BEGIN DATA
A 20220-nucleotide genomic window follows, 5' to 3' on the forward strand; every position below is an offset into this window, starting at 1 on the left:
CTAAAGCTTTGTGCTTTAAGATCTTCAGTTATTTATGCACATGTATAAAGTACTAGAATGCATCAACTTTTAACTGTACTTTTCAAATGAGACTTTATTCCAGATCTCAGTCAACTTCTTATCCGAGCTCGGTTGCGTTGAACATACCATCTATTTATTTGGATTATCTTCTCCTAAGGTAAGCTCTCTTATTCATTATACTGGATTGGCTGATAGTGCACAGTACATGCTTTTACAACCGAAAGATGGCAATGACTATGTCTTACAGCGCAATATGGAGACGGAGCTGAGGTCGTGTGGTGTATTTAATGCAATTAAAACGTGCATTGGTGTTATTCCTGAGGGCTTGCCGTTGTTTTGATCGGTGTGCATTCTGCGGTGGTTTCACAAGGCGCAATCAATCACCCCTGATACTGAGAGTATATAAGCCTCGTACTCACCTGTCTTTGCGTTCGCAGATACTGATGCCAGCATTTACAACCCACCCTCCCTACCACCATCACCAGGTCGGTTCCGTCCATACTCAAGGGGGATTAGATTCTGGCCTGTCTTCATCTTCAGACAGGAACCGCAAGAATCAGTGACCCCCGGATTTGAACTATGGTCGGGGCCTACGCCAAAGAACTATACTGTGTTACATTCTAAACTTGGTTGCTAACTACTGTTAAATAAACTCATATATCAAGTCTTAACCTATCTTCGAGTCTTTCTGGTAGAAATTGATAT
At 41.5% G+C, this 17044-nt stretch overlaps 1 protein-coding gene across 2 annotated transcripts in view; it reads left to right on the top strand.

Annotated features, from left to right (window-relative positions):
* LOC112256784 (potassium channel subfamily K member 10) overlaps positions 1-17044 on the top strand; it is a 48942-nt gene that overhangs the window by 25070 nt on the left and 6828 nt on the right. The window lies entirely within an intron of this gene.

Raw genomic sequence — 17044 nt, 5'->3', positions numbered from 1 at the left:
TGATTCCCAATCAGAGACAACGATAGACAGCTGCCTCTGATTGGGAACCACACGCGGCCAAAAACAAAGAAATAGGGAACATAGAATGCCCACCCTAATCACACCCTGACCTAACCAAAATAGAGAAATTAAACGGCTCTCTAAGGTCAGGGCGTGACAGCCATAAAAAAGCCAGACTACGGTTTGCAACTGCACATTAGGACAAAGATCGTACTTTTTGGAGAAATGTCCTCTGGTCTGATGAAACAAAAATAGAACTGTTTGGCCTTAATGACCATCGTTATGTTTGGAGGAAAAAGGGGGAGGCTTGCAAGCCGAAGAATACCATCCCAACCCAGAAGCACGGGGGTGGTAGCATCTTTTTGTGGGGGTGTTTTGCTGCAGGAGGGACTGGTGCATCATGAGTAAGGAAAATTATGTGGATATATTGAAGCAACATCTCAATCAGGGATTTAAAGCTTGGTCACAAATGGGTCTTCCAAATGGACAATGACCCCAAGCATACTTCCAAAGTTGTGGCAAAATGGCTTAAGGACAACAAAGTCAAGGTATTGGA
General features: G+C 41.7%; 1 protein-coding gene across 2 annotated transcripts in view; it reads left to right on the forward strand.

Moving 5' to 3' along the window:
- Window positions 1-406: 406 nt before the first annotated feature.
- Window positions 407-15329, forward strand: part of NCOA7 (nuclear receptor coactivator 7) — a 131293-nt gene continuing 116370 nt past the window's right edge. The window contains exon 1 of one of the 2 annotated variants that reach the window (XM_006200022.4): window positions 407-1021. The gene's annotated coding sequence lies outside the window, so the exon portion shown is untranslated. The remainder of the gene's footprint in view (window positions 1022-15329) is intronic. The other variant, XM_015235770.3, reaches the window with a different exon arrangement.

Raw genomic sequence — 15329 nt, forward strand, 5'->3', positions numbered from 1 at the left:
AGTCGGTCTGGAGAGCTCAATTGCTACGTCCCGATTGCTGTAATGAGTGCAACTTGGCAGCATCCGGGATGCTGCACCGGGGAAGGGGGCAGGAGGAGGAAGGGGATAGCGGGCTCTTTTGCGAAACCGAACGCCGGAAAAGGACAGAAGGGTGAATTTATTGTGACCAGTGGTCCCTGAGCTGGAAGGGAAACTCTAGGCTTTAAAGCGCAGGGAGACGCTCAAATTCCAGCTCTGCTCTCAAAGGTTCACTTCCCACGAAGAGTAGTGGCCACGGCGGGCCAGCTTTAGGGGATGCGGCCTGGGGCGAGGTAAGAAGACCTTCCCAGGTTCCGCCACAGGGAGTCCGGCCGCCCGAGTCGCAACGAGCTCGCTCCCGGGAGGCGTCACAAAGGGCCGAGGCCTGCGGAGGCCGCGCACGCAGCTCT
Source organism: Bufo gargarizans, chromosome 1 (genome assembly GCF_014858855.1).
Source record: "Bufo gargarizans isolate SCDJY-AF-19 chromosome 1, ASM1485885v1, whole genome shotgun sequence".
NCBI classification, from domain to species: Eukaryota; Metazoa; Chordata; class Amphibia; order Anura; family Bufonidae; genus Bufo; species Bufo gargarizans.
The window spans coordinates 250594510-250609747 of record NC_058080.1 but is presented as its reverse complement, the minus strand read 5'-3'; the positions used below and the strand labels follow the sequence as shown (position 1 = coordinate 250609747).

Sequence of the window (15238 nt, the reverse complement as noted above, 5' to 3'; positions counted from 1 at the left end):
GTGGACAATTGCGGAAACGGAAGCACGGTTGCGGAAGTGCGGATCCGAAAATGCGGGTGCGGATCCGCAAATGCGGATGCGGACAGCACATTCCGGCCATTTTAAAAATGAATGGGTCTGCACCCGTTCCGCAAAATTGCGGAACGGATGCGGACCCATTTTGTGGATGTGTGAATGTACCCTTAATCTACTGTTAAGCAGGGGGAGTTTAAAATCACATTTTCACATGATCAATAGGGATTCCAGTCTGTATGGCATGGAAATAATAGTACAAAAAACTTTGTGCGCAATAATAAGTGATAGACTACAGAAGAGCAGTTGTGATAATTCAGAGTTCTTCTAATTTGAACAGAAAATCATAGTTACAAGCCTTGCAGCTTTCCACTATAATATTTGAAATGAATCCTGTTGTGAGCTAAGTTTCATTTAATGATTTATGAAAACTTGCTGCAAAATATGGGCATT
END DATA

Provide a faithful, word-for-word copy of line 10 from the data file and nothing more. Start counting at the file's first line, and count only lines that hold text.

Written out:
- Window positions 1-406: 406 nt before the first annotated feature.